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Fuel Retailers' Message to President: Look in the Mirror

Gas station owners are not to blame for high gas prices, but they can help struggling consumers.

First, it was Putin. Then, Big Oil. Now, he's blaming fuel retailers for high gas prices.

"He," of course, is President Biden whose recent message to gas station owners was "bring down the prices you are charging at the pump to reflect the cost you're paying for the product."

Does he even believe his own words? Doesn't he have one aide who can enlighten him on how gas prices work?

For more than a decade, Convenience Store News has been reporting on how convenience and petroleum retailers have been shifting their focus to higher margin in-store products, especially fresh food offerings, to offset the continuing decline in profits they earn from motor fuels and cigarettes. As pump prices climb, that profit margin on fuel gets even smaller. High gas prices actually hurt convenience store retailers because consumers will make fewer trips to fill their tanks and spend less inside the store.

Retailers I've spoken with don't understand why Biden is attacking gas stations, two-thirds of which are owned or run by an entrepreneur or family who operates a single store. Many of them are ethnic minorities trying to achieve the American Dream. Big Oil, Biden's other boogeyman, owns less than 5 percent of all the gas stations in the country.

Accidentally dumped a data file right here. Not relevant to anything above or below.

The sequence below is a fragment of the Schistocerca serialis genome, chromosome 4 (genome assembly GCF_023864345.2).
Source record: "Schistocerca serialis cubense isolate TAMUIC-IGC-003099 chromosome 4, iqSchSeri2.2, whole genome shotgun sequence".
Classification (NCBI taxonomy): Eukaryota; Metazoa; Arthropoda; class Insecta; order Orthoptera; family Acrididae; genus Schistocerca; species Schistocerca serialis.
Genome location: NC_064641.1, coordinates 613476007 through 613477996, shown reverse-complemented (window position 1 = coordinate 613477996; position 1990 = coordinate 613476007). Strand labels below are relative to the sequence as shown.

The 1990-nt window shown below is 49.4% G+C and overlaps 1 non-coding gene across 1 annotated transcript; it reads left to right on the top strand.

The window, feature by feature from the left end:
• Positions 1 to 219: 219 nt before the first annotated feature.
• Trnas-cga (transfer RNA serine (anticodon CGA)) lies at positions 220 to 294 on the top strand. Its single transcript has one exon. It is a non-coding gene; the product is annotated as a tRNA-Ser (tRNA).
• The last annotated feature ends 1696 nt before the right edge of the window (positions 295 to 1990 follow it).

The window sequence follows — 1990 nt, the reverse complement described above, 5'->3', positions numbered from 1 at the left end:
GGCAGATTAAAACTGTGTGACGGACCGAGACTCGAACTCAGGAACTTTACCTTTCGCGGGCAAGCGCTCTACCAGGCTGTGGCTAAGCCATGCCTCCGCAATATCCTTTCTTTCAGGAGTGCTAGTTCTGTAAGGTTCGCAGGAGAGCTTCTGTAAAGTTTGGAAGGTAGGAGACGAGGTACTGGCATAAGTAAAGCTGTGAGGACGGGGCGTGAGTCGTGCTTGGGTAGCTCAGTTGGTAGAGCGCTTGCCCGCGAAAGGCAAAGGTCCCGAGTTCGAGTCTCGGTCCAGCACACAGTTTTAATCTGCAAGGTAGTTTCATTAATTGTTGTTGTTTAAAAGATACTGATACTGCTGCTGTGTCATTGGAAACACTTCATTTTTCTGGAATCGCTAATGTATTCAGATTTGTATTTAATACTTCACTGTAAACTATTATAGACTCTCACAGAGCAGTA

Jeff Bezos, no right-wing conservative, called Biden's attack on gas stations as "either straight ahead misdirection or a deep misunderstanding of basic market dynamics."

Putting politics aside, convenience/petroleum retailers should look for ways to help struggling consumers. U.S. households are now spending the equivalent of $5,000 a year on gasoline, up from $2,800 a year ago, according to Yardeni Research.

Altoona, Pa.-based Sheetz Inc. recently dropped its prices at the pump on Unleaded 88 and E85 for a limited time through July 4 to help drivers save money. Retailers can use their loyalty programs to reward frequent customers with cents off a gallon of fuel — several are already doing so. And I'm sure we'll see other promotions that tie in-store purchases into discounts on gas.

As I write this, fuel prices appear to be moderating slightly. The Fed's move to increase interest rates also appears to be slowing inflation, which is good as long as it doesn't trigger another housing crash or recession. The convenience store industry has weathered worse times than this.

There are many reasons behind the sharp rise in fuel prices. Biden should look at his own anti-petroleum policies for contributing to today's gas price hike. Don't make convenience stores your scapegoat, Mr. President.

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